Hello everybody, welcome to episode 151 of Optimal Living Advice, the podcast where we take any questions you might have about the many struggles of life and get them answered for you here on the show. I’m your host, certified life coach Greg Audino. As I mentioned in our last episode, we’re in the midst of our first two parter ever here on OLA on self-development concepts. I definitely recommend listening to Part 1 in the last episode, 150, if you haven’t done so already before giving this one a go. But if you’re caught up and ready, I’ll read the question again after the jingle to refresh you, and hop into part 2. Here we go…
QUESTION: “I am in my mid-30's and single for the first time since I was 18 after ending a long-term relationship. I am finding that the circumstances of 2020 are providing me with a great opportunity to go inward and figure out my own identity as a single person.
In doing so, I keep coming across words like ‘beliefs', ‘values', ‘purpose', ‘vision', ‘goals', ‘interests' – all of these concepts that are apparently part of who I am and the type of life I want to create for myself.
However, I've noticed that these words get thrown around a lot without much definition! Hence I am struggling to fully understand what they actually mean, how they fit together in practice and how I can use these concepts to form a really strong personal identity.”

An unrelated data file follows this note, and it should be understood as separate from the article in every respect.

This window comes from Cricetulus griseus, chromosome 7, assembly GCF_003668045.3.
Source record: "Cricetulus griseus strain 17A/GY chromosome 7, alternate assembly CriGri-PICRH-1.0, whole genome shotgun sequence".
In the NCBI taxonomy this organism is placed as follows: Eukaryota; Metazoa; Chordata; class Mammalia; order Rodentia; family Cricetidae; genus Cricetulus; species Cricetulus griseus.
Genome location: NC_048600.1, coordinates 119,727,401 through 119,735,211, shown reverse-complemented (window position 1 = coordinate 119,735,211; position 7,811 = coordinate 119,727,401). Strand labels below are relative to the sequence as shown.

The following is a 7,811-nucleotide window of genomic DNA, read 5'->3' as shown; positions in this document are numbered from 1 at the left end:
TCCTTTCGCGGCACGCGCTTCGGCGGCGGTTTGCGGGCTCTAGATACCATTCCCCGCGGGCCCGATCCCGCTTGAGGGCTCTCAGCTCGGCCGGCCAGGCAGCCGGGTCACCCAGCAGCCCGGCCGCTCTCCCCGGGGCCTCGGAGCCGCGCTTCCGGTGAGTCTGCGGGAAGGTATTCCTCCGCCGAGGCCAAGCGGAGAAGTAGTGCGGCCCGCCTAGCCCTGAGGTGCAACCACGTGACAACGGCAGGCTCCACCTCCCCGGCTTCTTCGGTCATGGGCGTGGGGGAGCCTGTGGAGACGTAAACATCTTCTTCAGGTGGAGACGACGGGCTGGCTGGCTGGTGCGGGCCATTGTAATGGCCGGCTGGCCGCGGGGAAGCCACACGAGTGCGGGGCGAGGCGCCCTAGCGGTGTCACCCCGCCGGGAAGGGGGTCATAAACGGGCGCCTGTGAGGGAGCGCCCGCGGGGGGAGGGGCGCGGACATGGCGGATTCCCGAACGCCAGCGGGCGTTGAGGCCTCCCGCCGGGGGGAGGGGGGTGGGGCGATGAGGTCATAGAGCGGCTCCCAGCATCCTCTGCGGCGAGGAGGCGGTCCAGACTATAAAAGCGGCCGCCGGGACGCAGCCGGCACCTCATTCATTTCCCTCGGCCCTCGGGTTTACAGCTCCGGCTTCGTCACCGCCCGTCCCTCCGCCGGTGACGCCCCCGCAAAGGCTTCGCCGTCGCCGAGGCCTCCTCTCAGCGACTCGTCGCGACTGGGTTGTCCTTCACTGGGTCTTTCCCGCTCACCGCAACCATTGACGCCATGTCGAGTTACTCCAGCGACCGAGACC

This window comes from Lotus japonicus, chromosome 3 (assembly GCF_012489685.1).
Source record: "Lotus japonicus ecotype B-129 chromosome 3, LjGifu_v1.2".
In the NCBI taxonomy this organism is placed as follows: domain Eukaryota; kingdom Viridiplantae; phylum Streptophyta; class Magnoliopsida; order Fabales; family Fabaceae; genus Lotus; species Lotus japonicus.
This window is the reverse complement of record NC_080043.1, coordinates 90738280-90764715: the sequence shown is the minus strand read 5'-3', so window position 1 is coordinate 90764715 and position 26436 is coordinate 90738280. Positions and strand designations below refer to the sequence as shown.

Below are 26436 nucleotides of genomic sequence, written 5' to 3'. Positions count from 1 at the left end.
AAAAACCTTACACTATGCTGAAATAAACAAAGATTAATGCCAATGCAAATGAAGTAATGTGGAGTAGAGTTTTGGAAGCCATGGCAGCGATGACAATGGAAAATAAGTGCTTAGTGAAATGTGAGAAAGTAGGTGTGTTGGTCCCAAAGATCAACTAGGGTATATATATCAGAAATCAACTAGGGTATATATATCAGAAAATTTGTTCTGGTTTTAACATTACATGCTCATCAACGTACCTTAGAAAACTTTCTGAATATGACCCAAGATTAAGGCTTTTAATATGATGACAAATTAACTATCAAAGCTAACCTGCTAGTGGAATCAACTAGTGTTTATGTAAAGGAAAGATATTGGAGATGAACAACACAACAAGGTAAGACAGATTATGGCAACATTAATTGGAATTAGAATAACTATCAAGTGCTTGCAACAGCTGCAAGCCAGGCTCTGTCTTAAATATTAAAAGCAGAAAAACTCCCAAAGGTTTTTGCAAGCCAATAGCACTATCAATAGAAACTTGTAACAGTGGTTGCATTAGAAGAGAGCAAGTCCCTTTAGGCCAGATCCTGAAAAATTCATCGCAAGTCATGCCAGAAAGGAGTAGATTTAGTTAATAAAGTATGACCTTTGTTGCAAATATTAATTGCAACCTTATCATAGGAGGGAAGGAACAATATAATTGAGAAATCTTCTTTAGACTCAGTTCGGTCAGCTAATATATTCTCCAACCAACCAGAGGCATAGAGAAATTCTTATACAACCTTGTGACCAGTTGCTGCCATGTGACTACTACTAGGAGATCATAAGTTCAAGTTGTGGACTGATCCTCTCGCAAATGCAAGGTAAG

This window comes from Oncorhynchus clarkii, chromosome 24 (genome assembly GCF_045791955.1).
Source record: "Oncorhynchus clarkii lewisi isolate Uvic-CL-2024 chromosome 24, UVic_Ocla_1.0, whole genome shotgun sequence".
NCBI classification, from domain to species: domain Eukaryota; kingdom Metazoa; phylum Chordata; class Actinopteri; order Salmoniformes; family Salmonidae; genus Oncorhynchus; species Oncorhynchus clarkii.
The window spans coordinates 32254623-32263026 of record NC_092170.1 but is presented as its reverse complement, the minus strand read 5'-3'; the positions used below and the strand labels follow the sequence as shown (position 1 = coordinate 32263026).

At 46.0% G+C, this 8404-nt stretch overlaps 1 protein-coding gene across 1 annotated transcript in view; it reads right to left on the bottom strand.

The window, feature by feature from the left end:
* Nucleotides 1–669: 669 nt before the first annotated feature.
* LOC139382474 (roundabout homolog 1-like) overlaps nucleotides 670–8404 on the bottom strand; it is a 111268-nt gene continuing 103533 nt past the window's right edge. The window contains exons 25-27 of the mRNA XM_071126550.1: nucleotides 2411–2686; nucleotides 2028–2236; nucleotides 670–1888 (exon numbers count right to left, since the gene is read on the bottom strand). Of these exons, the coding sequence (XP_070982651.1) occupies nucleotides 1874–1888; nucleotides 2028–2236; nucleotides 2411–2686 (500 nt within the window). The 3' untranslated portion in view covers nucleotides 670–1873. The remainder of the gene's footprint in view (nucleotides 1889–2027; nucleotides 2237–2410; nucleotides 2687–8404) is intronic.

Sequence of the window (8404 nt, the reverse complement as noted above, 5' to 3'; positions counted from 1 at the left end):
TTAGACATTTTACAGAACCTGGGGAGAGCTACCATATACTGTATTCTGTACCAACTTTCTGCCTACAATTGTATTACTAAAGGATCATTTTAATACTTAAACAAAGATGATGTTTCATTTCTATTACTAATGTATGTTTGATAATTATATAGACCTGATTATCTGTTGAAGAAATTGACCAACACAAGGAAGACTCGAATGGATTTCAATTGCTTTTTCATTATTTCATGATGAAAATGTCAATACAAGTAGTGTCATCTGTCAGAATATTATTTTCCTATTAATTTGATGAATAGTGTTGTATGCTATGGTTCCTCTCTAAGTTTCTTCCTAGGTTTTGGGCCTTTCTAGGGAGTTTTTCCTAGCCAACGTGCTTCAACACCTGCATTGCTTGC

Experiences and Interpretations
So about that cycle that encompasses all these terms which were broken down in the last episode:
It starts with experiences (which can or can not be pre-conceived interests). Your interpretation of, or feelings towards your interests cause you to then have beliefs. The sum of your beliefs is your values, which you want to dictate your behavior and how you live your life, because you believe your values are important and good uses of your time.
So your vision for yourself is likely built on fulfilling your values, and in order to live purposefully, you knowingly or unknowingly set goals along the way that align with your values, because those actions support a part of your life that you’ve deemed to be crucially important.
And as you partake in those actions and live life how you choose to live it, you are exposed to experiences (rooted in your interests or not), that keep the circle going.
Values and What's Good For You
For example, “I hang out with friends. Wow, I enjoy hanging out with friends, so I do that more. Oh, hanging out with friends is very meaningful and I believe it’s a good thing to keep doing it. All of a sudden spending time with friends is a value of mine. Since I love this so much, my vision for myself in the future is to continue hanging out with friends. In order to do that, my goal will be to make time to hang out with my friends.”
Certainly when it comes hanging out with friends, the chances are you’re not having this conversation with yourself externally, but it’s the commentary in your brain as it shuffles through what’s good for you.
Spending time with friends is a common value. Eating healthy, like I used before, is another one. Family is obviously very popular, maybe spending time outside, being financially stable, creating artwork.
The list goes on, and each value has its own cycle and can be plugged into the little inner monologue I just recited.
Building Your Identity
If you’ve listened to much of this show, you know that talking about values really gets my juices flowing.